Excluding the season finale in Homestead, Fla., the single most significant NASCAR event of 2013 takes place on Sunday at Chicagoland Speedway, the first of the 10 Chase races. Chicago is the tone-setter for the playoffs, a flat, multi-grooved 1.5-mile oval that's the first of five intermediate-length tracks in the Chase. If a driver performs well at Chicago -- the 2012 champ, Brad Keselowski, took the checkered flag here last year and the 2011 champion, Tony Stewart, did the same two years ago -- it typically means he'll be a factor in the title hunt for the rest of the fall.
"This is a very important race. In my eyes, it's one of the most important," says Clint Bowyer, who is at the center of the raging controversy he sparked by spinning out at Richmond in order to help teammate Martin Truex Jr. secure a Chase berth. "Obviously, Homestead to win a championship is the most important, but getting that -- to get the Chase started off right is so important to get that momentum rolling for you and your race team, that confidence is a big thing and I think this race track has really come into its own of being a good track to start that."
Adds Carl Edwards, the regular season points winner, "Starting in Chicago is good and I think that for a couple of reasons. It is a mile-and-a-half racetrack, which there are a lot of. You get a real measure of how the field will stack up. It is a track where you can do well on your own merit and you can pass here. You aren't going to get mired back because of a bad pit stop like you might at other places. It is a fast racetrack and it showcases what we do. We go fast and it is two or three-wide racing."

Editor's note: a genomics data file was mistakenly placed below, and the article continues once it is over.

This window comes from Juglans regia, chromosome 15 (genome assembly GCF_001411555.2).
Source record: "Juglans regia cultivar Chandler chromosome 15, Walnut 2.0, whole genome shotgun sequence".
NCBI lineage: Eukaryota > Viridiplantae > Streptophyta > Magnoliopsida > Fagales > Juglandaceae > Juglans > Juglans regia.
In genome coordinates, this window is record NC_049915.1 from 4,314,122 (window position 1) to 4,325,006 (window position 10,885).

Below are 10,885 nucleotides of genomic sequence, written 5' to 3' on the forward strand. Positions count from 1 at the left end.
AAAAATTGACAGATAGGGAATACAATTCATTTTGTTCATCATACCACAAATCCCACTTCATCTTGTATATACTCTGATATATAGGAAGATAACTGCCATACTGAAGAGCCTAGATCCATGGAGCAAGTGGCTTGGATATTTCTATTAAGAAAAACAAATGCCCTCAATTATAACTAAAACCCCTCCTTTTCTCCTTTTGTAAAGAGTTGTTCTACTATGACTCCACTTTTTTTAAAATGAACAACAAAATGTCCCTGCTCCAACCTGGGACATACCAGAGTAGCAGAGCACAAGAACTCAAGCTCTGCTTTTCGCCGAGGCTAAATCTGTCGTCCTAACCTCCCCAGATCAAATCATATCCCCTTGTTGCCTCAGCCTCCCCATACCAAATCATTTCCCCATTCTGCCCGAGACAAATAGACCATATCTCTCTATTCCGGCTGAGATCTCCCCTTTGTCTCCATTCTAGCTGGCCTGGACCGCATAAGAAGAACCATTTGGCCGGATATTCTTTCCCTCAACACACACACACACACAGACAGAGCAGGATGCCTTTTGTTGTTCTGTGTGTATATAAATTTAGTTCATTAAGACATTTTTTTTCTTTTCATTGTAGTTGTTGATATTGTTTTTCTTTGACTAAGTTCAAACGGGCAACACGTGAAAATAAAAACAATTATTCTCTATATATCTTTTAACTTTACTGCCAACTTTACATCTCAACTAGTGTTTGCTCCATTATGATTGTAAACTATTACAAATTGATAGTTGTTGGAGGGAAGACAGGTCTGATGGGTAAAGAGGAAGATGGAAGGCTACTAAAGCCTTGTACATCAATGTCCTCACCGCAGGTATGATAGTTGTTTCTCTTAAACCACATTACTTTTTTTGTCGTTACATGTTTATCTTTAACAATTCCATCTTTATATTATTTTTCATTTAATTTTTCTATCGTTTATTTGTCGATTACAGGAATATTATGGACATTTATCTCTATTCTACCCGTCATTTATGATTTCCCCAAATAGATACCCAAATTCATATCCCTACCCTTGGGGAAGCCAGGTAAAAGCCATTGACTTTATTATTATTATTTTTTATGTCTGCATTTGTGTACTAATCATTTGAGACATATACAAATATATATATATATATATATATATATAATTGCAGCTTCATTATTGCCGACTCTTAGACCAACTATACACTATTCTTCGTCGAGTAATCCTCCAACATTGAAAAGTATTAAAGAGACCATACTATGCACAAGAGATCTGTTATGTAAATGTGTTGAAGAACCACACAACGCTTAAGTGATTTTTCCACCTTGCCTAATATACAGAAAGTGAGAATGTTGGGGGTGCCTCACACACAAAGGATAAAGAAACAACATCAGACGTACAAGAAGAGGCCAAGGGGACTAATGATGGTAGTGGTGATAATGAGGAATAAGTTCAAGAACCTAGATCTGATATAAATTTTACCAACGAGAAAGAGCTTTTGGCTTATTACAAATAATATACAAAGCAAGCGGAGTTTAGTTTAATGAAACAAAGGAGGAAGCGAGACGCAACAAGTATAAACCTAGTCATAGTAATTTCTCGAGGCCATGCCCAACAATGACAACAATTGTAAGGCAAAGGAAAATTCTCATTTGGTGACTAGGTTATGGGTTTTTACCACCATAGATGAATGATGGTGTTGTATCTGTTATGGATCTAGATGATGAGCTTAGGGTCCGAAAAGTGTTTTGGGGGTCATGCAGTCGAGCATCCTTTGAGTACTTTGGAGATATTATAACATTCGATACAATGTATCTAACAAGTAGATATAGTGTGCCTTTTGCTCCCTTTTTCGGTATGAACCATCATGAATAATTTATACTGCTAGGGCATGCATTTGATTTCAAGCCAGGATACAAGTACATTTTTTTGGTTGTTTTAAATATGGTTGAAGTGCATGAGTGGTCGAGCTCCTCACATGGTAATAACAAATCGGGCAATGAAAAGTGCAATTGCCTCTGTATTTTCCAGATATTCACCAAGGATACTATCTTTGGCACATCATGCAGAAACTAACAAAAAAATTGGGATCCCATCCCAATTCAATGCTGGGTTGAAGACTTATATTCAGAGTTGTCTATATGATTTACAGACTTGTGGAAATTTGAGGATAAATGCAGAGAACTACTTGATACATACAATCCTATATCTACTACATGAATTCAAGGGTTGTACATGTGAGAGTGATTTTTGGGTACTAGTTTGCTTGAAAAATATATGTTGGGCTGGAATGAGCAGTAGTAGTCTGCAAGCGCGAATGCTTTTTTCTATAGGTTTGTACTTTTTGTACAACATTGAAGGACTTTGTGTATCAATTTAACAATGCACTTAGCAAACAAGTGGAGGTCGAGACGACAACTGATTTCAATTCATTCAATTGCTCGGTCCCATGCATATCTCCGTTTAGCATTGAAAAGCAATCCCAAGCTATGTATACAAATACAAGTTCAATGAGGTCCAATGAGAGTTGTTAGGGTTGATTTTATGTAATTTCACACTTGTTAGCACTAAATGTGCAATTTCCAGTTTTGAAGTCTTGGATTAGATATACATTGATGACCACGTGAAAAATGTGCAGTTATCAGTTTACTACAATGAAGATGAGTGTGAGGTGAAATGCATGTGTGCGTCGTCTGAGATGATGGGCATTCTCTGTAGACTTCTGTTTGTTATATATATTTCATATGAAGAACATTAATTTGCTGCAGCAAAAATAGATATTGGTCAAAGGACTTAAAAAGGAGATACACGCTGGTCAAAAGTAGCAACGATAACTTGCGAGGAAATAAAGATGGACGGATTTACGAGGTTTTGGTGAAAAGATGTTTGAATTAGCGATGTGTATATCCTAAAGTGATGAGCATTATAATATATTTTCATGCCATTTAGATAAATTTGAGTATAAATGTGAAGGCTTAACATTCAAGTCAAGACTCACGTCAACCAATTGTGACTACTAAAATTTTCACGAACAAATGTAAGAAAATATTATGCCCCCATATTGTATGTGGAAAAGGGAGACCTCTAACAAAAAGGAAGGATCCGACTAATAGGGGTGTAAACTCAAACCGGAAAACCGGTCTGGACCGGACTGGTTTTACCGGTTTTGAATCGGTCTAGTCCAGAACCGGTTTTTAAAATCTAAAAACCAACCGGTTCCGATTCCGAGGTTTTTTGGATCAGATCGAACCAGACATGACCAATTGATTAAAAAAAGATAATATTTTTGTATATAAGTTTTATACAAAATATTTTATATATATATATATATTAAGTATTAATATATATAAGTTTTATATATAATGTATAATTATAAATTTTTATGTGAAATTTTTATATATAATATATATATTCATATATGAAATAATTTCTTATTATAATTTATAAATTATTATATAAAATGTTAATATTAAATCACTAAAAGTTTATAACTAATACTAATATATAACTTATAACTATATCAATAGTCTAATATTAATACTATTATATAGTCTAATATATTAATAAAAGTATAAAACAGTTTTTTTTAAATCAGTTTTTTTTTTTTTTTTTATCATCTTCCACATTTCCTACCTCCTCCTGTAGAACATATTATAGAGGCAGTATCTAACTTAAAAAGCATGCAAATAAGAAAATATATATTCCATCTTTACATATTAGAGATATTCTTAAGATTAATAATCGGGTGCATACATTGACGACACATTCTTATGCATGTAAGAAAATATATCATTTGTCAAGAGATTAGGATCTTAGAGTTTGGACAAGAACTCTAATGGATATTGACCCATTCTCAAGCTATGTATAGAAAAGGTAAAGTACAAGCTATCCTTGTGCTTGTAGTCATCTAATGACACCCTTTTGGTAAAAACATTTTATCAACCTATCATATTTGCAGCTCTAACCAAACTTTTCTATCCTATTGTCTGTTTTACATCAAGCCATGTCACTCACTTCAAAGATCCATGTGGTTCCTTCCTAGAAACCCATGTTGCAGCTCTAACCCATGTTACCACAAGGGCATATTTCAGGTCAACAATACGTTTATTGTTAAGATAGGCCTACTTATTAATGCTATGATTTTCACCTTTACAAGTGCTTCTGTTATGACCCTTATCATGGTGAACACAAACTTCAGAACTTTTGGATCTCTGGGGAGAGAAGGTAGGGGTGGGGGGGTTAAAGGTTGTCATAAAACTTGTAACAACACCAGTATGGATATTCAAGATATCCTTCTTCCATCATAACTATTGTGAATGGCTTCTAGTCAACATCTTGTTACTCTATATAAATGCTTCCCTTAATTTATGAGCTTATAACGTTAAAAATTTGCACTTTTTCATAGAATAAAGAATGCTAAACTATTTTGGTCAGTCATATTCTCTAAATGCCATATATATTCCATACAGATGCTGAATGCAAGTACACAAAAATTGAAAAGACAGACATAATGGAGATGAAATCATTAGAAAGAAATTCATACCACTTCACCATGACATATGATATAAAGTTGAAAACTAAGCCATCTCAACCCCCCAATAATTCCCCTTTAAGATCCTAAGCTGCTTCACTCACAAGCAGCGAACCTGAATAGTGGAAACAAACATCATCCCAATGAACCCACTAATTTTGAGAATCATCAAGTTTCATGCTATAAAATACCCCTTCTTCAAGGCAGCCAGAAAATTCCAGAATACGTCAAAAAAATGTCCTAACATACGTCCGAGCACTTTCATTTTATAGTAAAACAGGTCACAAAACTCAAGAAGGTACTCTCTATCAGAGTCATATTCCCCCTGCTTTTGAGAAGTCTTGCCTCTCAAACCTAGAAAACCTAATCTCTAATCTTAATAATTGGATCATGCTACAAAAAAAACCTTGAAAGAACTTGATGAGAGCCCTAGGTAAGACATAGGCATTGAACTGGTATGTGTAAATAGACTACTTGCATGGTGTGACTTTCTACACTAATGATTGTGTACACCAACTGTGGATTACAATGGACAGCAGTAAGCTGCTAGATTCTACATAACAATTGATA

Yet as the Chase revs up, questions remain over what exactly transpired at Richmond International Speedway last Saturday night. The Associated Press reported that the teams of Joey Logano and David Gilliland may have cut a deal during the race to allow Logano to pass Gilliland; NASCAR said on Wednesday it was investigating the matter. I don't think any action will be taken against Logano, who is a legitimate title threat, but Jeff Gordon was reinstated to the field by chairman Brian France, who felt too much chicanery had gone on and that the integrity of the sport had to be maintained.
My pick to win at Chicagoland is Jimmie Johnson. He's one of five drivers to watch once the green flag drops on the 2013 playoffs on Sunday.
1. Jimmie Johnson
He's struggled in recent weeks. He's made uncharacteristic mistakes behind the wheel. He's been undone by lethargic pit stops and mechanical failures, and endured a horrendous string of bad luck. He's had four straight finishes of 28th or worse, which caused him to drop from first to second place in the standings at the end of the regular season.
Still, Mr. Five Time remains the man to beat in the Chase. He doesn't have a weak track on the schedule and he's been particularly good at Chicago. Last year he won the pole here, led a race-high 172 laps, and finished second behind Keselowski. The juggernaut of Hendrick Motorsports has been preparing for this race for months, and it says here Johnson will motor away from the field on Sunday.
2. Matt Kenseth
Based on his series-high five regular season wins, Kenseth enters the Chase as the No. 1 seed. But he's been an all-or-nothing, boom-or-bust driver this entire year, reaching Victory Lane one week and finishing 33rd the next. Consistency is key in the Chase; so far, he hasn't displayed this characteristic.